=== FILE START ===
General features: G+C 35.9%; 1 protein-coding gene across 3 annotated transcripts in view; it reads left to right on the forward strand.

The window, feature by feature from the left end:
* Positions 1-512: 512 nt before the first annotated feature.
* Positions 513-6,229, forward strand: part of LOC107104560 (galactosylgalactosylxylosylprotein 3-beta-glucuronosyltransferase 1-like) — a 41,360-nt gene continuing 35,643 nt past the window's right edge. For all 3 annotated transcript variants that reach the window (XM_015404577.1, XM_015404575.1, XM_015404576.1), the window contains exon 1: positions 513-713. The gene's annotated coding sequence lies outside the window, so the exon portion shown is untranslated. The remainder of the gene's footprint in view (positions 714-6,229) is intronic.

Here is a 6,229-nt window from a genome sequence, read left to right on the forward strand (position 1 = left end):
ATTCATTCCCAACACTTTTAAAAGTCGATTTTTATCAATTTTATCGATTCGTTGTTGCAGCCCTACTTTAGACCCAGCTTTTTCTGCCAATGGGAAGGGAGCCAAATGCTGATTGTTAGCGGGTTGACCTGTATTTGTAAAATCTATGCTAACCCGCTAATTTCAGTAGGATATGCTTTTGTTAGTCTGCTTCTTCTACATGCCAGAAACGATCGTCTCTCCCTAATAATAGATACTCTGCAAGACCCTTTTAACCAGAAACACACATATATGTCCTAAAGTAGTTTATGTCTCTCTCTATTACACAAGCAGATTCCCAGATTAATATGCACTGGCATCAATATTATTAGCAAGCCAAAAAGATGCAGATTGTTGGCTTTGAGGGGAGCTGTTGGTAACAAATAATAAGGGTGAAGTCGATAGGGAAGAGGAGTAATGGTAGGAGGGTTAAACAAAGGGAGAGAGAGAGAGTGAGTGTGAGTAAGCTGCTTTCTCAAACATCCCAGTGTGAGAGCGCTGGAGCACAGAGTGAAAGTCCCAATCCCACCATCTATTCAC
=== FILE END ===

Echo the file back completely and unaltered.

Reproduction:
General features: G+C 35.9%; 1 protein-coding gene across 3 annotated transcripts in view; it reads left to right on the forward strand.

The window, feature by feature from the left end:
* Positions 1-512: 512 nt before the first annotated feature.
* Positions 513-6,229, forward strand: part of LOC107104560 (galactosylgalactosylxylosylprotein 3-beta-glucuronosyltransferase 1-like) — a 41,360-nt gene continuing 35,643 nt past the window's right edge. For all 3 annotated transcript variants that reach the window (XM_015404577.1, XM_015404575.1, XM_015404576.1), the window contains exon 1: positions 513-713. The gene's annotated coding sequence lies outside the window, so the exon portion shown is untranslated. The remainder of the gene's footprint in view (positions 714-6,229) is intronic.

Here is a 6,229-nt window from a genome sequence, read left to right on the forward strand (position 1 = left end):
ATTCATTCCCAACACTTTTAAAAGTCGATTTTTATCAATTTTATCGATTCGTTGTTGCAGCCCTACTTTAGACCCAGCTTTTTCTGCCAATGGGAAGGGAGCCAAATGCTGATTGTTAGCGGGTTGACCTGTATTTGTAAAATCTATGCTAACCCGCTAATTTCAGTAGGATATGCTTTTGTTAGTCTGCTTCTTCTACATGCCAGAAACGATCGTCTCTCCCTAATAATAGATACTCTGCAAGACCCTTTTAACCAGAAACACACATATATGTCCTAAAGTAGTTTATGTCTCTCTCTATTACACAAGCAGATTCCCAGATTAATATGCACTGGCATCAATATTATTAGCAAGCCAAAAAGATGCAGATTGTTGGCTTTGAGGGGAGCTGTTGGTAACAAATAATAAGGGTGAAGTCGATAGGGAAGAGGAGTAATGGTAGGAGGGTTAAACAAAGGGAGAGAGAGAGAGTGAGTGTGAGTAAGCTGCTTTCTCAAACATCCCAGTGTGAGAGCGCTGGAGCACAGAGTGAAAGTCCCAATCCCACCATCTATTCAC